Wednesday, December 10, 2014

Korea holds rate, consumption, investment inadequate

    South Korea's central bank maintained its base rate at 2.0 percent, as widely expected, but struck a largely negative note about economic prospects by saying the recovery of consumption and investment in new facilities had been inadequate and economic sentiment remained weak despite a favorable pattern in exports.
    The Bank of Korea (BOK), which has cut its rate twice this year, most recently in October, by a total of 50 basis points, repeated its recent assessment that it still expects the economy's negative output gap to gradually narrow, albeit at a moderate pace.
    The BOK also repeated that inflation was expected to remain low "for a considerable time"
 due to the fall in international oil prices but it still expects inflation to gradually rise.
    South Korea's headline inflation rate eased to 1.0 percent in November from 1.2 percent while Gross Domestic Product expanded by 0.9 percent in the third quarter from the second quarter for annual growth of 3.2 percent, down from 3.5 percent, and the lowest growth rate in five quarters.

    The Bank of Korea issued the following statement:

"The Monetary Policy Committee of the Bank of Korea decided today to leave the Base Rate unchanged at 2.00% for the intermeeting period.
Based on currently available information the Committee considers that, although the trend of economic recovery in the US has become more evident, the sluggishness of economic activities in the euro area has continued while trends of economic growth in emerging market countries have differed from country to country. The Committee forecasts that the global economy will sustain its modest recovery going forward, centering around the US, but judges that the possibility exists of its being affected by changes in the monetary policies of major countries, by the prolongation of economic sluggishness in the euro area, by the weakening of economic growth in some emerging market countries, and by geopolitical risks.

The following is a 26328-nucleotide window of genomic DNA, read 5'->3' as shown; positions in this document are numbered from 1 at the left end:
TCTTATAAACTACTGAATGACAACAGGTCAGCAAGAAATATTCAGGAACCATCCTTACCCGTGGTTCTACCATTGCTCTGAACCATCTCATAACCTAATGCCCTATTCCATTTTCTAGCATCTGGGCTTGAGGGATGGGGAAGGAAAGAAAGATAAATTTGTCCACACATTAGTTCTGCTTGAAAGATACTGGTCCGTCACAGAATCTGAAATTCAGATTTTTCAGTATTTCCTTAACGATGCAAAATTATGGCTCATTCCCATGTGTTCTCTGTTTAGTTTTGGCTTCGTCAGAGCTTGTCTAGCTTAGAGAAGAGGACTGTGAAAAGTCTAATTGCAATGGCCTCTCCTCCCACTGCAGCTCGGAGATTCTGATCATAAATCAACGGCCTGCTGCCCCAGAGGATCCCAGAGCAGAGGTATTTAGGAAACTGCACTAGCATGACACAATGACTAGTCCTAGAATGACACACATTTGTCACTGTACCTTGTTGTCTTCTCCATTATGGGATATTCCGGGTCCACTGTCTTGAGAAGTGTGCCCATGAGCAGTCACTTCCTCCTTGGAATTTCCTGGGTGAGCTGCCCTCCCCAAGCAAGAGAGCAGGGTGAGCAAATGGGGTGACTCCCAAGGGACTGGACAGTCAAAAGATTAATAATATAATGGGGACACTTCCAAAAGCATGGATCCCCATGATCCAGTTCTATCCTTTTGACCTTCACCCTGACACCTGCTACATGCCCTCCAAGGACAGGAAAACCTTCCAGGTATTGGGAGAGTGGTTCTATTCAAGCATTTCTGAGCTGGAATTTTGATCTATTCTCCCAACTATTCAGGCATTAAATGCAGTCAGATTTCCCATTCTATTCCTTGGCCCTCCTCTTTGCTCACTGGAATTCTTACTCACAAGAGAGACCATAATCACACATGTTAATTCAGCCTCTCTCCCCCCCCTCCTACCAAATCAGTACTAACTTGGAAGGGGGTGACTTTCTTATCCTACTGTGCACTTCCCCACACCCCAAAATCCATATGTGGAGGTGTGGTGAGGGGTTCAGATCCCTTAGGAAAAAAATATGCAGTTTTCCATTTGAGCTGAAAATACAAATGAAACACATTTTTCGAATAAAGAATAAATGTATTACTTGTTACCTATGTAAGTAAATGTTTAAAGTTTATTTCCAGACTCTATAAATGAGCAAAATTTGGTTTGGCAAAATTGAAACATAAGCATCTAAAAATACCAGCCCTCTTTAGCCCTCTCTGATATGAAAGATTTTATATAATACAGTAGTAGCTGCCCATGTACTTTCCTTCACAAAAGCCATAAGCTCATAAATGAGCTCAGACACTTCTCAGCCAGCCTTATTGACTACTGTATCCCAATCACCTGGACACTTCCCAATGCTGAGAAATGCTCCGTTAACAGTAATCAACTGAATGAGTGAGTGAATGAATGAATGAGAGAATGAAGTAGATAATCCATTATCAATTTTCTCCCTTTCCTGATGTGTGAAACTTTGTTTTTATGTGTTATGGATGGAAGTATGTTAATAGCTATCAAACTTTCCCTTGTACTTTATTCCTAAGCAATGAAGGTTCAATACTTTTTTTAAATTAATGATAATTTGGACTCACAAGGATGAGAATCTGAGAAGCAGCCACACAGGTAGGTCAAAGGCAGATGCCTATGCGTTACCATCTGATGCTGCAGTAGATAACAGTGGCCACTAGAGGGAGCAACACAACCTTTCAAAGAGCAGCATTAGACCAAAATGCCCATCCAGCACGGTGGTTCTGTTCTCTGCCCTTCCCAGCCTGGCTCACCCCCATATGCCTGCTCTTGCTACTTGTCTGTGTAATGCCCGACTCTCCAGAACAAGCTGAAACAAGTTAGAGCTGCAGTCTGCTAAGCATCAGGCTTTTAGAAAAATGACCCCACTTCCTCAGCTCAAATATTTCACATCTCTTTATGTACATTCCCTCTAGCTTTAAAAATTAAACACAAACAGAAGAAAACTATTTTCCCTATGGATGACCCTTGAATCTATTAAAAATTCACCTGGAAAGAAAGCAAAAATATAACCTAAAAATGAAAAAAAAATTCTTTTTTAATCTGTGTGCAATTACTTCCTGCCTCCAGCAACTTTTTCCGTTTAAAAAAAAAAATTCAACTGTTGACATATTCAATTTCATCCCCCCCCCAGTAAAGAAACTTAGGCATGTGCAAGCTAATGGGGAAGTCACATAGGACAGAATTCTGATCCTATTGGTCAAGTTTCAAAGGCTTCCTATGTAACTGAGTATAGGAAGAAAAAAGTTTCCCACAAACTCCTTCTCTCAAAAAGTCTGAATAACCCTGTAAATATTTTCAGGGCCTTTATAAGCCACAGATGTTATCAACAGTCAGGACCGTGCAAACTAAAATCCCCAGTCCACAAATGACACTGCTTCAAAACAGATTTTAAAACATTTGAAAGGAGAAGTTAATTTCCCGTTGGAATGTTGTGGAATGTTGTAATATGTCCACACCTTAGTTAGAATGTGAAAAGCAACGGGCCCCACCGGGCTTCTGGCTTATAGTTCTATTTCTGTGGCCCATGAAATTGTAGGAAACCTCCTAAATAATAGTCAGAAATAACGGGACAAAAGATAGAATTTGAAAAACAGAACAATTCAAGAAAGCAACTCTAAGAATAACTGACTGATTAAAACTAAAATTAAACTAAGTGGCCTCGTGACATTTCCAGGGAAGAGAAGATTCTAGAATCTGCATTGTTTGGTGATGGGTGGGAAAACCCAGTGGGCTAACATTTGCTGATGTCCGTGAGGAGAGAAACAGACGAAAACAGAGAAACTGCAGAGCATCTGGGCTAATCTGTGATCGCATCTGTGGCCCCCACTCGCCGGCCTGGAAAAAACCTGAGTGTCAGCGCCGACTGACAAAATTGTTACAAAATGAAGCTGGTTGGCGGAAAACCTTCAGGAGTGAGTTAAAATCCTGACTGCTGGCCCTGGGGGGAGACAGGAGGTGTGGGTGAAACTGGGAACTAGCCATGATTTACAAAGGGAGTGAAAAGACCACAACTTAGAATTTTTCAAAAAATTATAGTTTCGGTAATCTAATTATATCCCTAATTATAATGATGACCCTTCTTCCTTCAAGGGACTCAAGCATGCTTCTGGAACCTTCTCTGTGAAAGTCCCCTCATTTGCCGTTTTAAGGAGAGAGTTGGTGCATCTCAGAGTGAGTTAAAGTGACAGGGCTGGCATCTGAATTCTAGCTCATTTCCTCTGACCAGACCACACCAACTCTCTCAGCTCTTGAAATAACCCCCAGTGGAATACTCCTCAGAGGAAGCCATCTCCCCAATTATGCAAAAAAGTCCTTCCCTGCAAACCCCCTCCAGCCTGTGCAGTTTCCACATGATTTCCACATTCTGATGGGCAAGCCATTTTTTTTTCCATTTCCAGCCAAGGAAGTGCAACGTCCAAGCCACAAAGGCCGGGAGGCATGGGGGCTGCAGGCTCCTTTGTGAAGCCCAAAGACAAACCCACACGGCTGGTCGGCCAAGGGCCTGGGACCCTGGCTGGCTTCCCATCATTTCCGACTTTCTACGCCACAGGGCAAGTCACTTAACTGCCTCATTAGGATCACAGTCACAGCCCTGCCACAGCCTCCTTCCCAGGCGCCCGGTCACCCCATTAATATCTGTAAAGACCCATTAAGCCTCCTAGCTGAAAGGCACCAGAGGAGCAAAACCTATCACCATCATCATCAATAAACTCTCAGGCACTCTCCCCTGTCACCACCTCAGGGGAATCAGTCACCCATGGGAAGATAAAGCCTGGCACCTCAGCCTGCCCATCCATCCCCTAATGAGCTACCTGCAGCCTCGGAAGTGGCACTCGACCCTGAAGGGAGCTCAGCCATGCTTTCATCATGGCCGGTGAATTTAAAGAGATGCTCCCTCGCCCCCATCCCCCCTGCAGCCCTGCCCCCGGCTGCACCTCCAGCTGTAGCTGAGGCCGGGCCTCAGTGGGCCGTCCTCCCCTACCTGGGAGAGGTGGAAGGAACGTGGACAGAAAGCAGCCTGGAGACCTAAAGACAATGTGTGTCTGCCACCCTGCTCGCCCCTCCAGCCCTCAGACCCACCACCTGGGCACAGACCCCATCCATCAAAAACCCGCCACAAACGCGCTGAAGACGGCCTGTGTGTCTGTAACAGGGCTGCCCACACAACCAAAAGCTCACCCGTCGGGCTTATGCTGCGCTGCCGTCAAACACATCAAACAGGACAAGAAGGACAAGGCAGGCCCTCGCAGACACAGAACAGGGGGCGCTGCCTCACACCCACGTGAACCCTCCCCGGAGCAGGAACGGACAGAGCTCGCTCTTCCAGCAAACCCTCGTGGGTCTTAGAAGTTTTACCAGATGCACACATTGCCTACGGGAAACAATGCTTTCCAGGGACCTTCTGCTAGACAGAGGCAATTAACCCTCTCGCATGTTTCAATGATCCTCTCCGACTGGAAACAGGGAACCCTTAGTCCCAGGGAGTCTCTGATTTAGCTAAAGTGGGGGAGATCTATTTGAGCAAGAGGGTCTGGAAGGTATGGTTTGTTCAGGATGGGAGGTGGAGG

In Korea, while exports have maintained generally favorable movements the Committee judges that the recoveries of consumption and facilities investment have been inadequate and that the sentiments of economic agents remain weak. On the employment front, the number of persons employed has expanded steadily, led by increases in the 50-and-above age group and in the service sector. The Committee expects that the negative output gap in the domestic economy will gradually narrow going forward, albeit at a moderate pace.

Consumer price inflation fell from 1.2% the month before to 1.0% in November, due mainly to declines in petroleum product prices and to slowdowns in the rates of industrial product price increase. Core inflation excluding agricultural and petroleum product prices fell to 1.6%, from 1.8% in October. Looking ahead, the Committee forecasts that inflation will gradually rise, after remaining at a low level for a considerable time influenced for example by declines in international oil prices. 
In the housing market the uptrend of sales prices has slowed, centering around Seoul and its surrounding areas, while leasehold deposit prices have continued to rise at a pace similar to that in October.
In the domestic financial markets, the Korean won has continued its depreciation against the US dollar and its appreciation against the Japanese yen, in line with the strength of the dollar globally and the weakness of the yen. Stock prices, after having fluctuated within a relatively narrow range, have fallen to a considerable extent. Long- term market interest rates had shown a decline, in reflection mainly of expectations related to the monetary policies of major countries, but have rebounded.
Looking ahead, while supporting the recovery of economic growth, the Committee will conduct monetary policy so as to maintain price stability over a medium-term horizon and pay attention to financial stability. In this process it will closely monitor external risk factors such as shifts in major countries’ monetary policies, as well as the trends of household debt and of capital flows."


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